Surgeons’ predictions of benefit from meniscal surgery
Only 50% of surgeons’ predictions of outcomes after arthroscopic partial meniscectomy (APM) were correct. This value was higher for patients with the best outcomes (66%) than for patients with worse outcomes (34%). Moreover, the predictive ability was not different between experienced and non-experienced surgeons. Thus, surgeons are limited in their ability to predict outcomes in patients with non-obstructive meniscal tears. These are findings of a large study among orthopaedic surgeons in The Netherlands and Australia.
Despite the fact that meniscal tears are found on MRI in 60% of asymptomatic adults over 50 years with radiographic evidence of osteoarthritis, the decision to perform APM is among the most common in orthopaedics. Multiple randomised controlled trials failed to show the clinical benefit of surgery over conservative treatment or sham surgery; however, the number of APMs has not decreased accordingly.
Orthopaedic surgeons were presented 20 profiles of middle-aged patients with degenerative meniscus tears and asked to choose between APM or exercise therapy, estimate the how much they expected knee function to change for both treatments, and mention which factors led to their decision though an electronic survey. The primary outcome was the percentage of correct predictions.
The survey was sent to 1111 orthopaedic surgeons and residents active in The Netherlands and Australia. A total of 194 responses (17%) were received. Despite the fact that 89% of surgeons disagreed that APM is the preferable first treatment option, it was still chosen in 22% of cases. There was a greater likelihood of recommending surgery to patients who ended up being non-responders to surgical treatment.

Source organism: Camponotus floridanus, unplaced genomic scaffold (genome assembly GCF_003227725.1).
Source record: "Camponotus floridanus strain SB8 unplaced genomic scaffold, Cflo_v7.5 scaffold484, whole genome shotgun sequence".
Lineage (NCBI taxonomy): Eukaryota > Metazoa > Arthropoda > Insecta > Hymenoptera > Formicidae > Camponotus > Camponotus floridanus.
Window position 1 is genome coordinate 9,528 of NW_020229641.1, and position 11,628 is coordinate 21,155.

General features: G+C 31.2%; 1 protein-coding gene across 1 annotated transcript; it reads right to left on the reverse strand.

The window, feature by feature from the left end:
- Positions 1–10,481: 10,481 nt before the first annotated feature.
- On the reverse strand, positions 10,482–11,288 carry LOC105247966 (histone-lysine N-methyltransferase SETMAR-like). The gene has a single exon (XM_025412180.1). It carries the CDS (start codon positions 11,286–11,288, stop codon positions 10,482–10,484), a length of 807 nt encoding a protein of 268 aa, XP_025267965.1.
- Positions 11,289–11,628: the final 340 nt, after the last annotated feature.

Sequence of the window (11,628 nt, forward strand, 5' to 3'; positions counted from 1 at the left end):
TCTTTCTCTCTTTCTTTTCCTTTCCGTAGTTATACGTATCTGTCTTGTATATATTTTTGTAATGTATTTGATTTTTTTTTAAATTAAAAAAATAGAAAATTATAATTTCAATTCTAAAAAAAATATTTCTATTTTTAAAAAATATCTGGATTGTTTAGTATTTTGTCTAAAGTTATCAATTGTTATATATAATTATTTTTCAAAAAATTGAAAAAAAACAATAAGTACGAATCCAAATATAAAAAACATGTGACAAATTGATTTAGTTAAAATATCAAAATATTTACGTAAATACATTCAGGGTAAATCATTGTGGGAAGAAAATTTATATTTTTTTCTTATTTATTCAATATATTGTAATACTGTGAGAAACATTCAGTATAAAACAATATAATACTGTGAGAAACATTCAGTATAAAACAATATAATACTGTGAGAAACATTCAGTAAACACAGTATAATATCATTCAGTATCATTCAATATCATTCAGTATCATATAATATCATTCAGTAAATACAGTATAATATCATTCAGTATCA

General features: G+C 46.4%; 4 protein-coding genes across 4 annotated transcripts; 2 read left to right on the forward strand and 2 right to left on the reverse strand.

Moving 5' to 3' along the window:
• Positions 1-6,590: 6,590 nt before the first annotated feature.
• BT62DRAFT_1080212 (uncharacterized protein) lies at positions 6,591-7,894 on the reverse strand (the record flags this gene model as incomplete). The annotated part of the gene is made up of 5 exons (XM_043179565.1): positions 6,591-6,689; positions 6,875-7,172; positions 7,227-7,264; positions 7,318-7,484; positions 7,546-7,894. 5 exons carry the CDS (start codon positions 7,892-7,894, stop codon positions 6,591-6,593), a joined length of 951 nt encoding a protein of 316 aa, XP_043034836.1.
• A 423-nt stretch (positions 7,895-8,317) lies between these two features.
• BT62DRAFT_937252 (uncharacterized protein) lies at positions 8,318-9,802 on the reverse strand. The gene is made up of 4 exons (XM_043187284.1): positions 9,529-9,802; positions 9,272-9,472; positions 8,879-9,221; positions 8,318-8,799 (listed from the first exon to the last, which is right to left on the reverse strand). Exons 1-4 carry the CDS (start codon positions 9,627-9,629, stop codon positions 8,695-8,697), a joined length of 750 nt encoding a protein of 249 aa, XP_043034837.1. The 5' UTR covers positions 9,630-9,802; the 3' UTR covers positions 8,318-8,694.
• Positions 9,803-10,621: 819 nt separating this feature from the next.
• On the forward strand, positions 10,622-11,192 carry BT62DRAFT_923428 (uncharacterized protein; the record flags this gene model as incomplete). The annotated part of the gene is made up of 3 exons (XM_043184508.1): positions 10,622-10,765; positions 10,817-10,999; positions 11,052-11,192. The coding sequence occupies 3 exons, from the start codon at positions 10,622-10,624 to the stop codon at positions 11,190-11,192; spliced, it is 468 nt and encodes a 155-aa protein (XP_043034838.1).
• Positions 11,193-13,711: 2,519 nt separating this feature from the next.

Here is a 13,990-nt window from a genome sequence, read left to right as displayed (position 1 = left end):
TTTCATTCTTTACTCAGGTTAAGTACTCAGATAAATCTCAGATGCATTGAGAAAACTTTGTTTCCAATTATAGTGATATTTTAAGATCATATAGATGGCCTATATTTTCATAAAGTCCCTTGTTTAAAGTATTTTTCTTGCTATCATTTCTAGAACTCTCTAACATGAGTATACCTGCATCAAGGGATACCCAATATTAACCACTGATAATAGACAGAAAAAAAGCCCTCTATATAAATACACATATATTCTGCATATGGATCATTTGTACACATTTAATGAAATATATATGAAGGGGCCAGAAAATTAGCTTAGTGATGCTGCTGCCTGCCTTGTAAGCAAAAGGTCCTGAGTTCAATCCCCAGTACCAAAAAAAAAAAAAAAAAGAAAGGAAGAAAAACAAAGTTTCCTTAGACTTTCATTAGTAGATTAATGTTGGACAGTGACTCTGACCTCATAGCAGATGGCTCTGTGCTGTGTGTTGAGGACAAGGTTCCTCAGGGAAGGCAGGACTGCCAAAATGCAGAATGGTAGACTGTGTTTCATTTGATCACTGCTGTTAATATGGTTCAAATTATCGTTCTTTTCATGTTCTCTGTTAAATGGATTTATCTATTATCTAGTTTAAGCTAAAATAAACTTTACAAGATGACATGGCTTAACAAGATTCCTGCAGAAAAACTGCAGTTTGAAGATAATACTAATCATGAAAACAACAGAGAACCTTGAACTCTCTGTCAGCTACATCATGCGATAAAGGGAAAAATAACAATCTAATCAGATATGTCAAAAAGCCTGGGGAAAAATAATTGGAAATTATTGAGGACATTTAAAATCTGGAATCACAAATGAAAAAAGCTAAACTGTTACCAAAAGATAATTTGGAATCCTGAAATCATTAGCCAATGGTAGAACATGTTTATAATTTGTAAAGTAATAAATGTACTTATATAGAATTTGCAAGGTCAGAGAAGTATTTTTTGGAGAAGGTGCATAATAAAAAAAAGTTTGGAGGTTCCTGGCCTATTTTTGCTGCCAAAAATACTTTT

The factors which more frequently led surgeons to suggest APM were locking complaints and traumatic etiology. However, the literature shows no added benefit of APM in patients with these factors, which, together with tradition, may explain why the number of procedures remains high in patients with degenerative tears.
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This is a very interesting study on various aspects. First, it reinforces the idea of no clear benefit of surgery over exercise in degenerative meniscus tears. Second, it shows that despite this being shown in the literature, it still has not resonated in daily clinical practice. Finally, it seems that despite claiming to know the latest evidence, surgeons still seem reluctant to acknowledge it. Thus, this is an article that definitely warrants a thorough read, even more so since it is free to access.
On a more personal note, I firmly believe these findings are in no way exclusive to orthopedic surgeons and/or degenerative conditions. I wonder how different the results would be if the authors asked physios which patients with a given condition would benefit from method/technique A, B or C? Deep down, this may be more due to human nature and resistance to change, even in light of improved information.
> Da: Van de Graaf et al., Br J Sports Med 54 (2020) 354-359. Tutti i diritti sono riservati a: The Author(s). Clicca qui per vedere il riassunto su Pubmed. Tradotto da .